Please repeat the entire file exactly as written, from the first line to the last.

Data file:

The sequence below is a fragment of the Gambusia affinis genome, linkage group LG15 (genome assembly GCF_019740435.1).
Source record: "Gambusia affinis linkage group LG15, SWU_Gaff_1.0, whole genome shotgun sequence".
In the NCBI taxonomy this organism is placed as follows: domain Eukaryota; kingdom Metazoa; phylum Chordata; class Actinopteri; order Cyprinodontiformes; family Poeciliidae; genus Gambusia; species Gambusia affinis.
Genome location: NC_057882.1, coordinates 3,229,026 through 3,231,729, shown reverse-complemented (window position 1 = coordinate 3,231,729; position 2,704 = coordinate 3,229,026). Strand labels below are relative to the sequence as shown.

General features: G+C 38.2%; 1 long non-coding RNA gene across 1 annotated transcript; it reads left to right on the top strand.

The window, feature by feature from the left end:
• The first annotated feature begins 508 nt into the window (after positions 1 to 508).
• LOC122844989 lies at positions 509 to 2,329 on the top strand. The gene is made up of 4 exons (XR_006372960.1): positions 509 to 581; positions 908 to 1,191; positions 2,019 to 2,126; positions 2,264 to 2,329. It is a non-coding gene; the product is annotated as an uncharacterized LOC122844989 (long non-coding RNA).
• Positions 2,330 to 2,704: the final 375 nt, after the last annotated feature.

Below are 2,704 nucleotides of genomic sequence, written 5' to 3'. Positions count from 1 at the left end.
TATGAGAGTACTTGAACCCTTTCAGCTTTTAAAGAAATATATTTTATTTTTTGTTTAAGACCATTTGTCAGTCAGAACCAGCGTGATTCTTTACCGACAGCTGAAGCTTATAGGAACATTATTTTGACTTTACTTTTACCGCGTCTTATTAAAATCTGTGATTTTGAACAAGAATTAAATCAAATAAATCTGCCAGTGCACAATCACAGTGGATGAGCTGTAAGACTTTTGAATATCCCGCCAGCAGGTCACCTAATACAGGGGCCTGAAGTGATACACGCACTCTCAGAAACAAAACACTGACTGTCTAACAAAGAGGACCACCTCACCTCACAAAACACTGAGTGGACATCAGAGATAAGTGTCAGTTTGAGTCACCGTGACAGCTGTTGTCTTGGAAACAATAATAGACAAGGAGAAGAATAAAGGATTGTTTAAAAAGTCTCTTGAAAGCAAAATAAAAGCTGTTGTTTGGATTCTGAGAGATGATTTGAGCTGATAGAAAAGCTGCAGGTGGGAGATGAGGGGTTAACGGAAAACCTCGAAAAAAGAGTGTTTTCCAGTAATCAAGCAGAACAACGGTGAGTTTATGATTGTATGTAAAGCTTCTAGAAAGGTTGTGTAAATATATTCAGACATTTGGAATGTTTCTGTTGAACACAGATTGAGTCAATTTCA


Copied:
The sequence below is a fragment of the Gambusia affinis genome, linkage group LG15 (genome assembly GCF_019740435.1).
Source record: "Gambusia affinis linkage group LG15, SWU_Gaff_1.0, whole genome shotgun sequence".
In the NCBI taxonomy this organism is placed as follows: domain Eukaryota; kingdom Metazoa; phylum Chordata; class Actinopteri; order Cyprinodontiformes; family Poeciliidae; genus Gambusia; species Gambusia affinis.
Genome location: NC_057882.1, coordinates 3,229,026 through 3,231,729, shown reverse-complemented (window position 1 = coordinate 3,231,729; position 2,704 = coordinate 3,229,026). Strand labels below are relative to the sequence as shown.

General features: G+C 38.2%; 1 long non-coding RNA gene across 1 annotated transcript; it reads left to right on the top strand.

The window, feature by feature from the left end:
• The first annotated feature begins 508 nt into the window (after positions 1 to 508).
• LOC122844989 lies at positions 509 to 2,329 on the top strand. The gene is made up of 4 exons (XR_006372960.1): positions 509 to 581; positions 908 to 1,191; positions 2,019 to 2,126; positions 2,264 to 2,329. It is a non-coding gene; the product is annotated as an uncharacterized LOC122844989 (long non-coding RNA).
• Positions 2,330 to 2,704: the final 375 nt, after the last annotated feature.

Below are 2,704 nucleotides of genomic sequence, written 5' to 3'. Positions count from 1 at the left end.
TATGAGAGTACTTGAACCCTTTCAGCTTTTAAAGAAATATATTTTATTTTTTGTTTAAGACCATTTGTCAGTCAGAACCAGCGTGATTCTTTACCGACAGCTGAAGCTTATAGGAACATTATTTTGACTTTACTTTTACCGCGTCTTATTAAAATCTGTGATTTTGAACAAGAATTAAATCAAATAAATCTGCCAGTGCACAATCACAGTGGATGAGCTGTAAGACTTTTGAATATCCCGCCAGCAGGTCACCTAATACAGGGGCCTGAAGTGATACACGCACTCTCAGAAACAAAACACTGACTGTCTAACAAAGAGGACCACCTCACCTCACAAAACACTGAGTGGACATCAGAGATAAGTGTCAGTTTGAGTCACCGTGACAGCTGTTGTCTTGGAAACAATAATAGACAAGGAGAAGAATAAAGGATTGTTTAAAAAGTCTCTTGAAAGCAAAATAAAAGCTGTTGTTTGGATTCTGAGAGATGATTTGAGCTGATAGAAAAGCTGCAGGTGGGAGATGAGGGGTTAACGGAAAACCTCGAAAAAAGAGTGTTTTCCAGTAATCAAGCAGAACAACGGTGAGTTTATGATTGTATGTAAAGCTTCTAGAAAGGTTGTGTAAATATATTCAGACATTTGGAATGTTTCTGTTGAACACAGATTGAGTCAATTTCA